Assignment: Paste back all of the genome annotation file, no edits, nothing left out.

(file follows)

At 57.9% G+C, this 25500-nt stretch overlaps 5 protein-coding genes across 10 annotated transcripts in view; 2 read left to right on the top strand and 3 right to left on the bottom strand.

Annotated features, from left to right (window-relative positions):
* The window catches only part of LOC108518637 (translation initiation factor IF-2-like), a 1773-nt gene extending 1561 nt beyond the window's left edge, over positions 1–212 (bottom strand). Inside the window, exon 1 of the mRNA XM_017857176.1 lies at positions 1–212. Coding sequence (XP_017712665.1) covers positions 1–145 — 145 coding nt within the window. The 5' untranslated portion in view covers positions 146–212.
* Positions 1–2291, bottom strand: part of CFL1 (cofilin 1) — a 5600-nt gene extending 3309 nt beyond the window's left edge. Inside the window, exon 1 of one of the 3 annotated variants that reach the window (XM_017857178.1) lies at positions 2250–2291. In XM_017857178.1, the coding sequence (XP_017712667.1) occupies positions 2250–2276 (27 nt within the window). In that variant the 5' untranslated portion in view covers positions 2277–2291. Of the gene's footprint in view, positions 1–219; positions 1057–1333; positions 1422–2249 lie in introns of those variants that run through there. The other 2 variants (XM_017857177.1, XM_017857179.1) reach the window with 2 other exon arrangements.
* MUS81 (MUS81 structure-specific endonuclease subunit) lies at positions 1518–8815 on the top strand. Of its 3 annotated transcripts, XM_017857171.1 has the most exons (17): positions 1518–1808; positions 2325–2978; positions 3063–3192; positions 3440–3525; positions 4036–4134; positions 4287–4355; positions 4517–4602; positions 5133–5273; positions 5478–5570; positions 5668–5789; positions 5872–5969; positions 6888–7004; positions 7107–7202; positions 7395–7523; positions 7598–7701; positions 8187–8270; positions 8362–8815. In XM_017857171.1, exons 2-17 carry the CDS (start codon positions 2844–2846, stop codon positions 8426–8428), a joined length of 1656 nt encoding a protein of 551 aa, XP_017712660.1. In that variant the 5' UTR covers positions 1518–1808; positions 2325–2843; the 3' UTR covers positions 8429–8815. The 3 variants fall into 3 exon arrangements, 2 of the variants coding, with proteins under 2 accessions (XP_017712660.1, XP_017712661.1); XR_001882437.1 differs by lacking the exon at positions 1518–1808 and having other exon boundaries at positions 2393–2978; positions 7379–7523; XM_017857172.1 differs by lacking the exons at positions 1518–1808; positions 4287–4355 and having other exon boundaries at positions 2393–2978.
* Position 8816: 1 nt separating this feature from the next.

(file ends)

At 57.9% G+C, this 25500-nt stretch overlaps 5 protein-coding genes across 10 annotated transcripts in view; 2 read left to right on the top strand and 3 right to left on the bottom strand.

Annotated features, from left to right (window-relative positions):
* The window catches only part of LOC108518637 (translation initiation factor IF-2-like), a 1773-nt gene extending 1561 nt beyond the window's left edge, over positions 1–212 (bottom strand). Inside the window, exon 1 of the mRNA XM_017857176.1 lies at positions 1–212. Coding sequence (XP_017712665.1) covers positions 1–145 — 145 coding nt within the window. The 5' untranslated portion in view covers positions 146–212.
* Positions 1–2291, bottom strand: part of CFL1 (cofilin 1) — a 5600-nt gene extending 3309 nt beyond the window's left edge. Inside the window, exon 1 of one of the 3 annotated variants that reach the window (XM_017857178.1) lies at positions 2250–2291. In XM_017857178.1, the coding sequence (XP_017712667.1) occupies positions 2250–2276 (27 nt within the window). In that variant the 5' untranslated portion in view covers positions 2277–2291. Of the gene's footprint in view, positions 1–219; positions 1057–1333; positions 1422–2249 lie in introns of those variants that run through there. The other 2 variants (XM_017857177.1, XM_017857179.1) reach the window with 2 other exon arrangements.
* MUS81 (MUS81 structure-specific endonuclease subunit) lies at positions 1518–8815 on the top strand. Of its 3 annotated transcripts, XM_017857171.1 has the most exons (17): positions 1518–1808; positions 2325–2978; positions 3063–3192; positions 3440–3525; positions 4036–4134; positions 4287–4355; positions 4517–4602; positions 5133–5273; positions 5478–5570; positions 5668–5789; positions 5872–5969; positions 6888–7004; positions 7107–7202; positions 7395–7523; positions 7598–7701; positions 8187–8270; positions 8362–8815. In XM_017857171.1, exons 2-17 carry the CDS (start codon positions 2844–2846, stop codon positions 8426–8428), a joined length of 1656 nt encoding a protein of 551 aa, XP_017712660.1. In that variant the 5' UTR covers positions 1518–1808; positions 2325–2843; the 3' UTR covers positions 8429–8815. The 3 variants fall into 3 exon arrangements, 2 of the variants coding, with proteins under 2 accessions (XP_017712660.1, XP_017712661.1); XR_001882437.1 differs by lacking the exon at positions 1518–1808 and having other exon boundaries at positions 2393–2978; positions 7379–7523; XM_017857172.1 differs by lacking the exons at positions 1518–1808; positions 4287–4355 and having other exon boundaries at positions 2393–2978.
* Position 8816: 1 nt separating this feature from the next.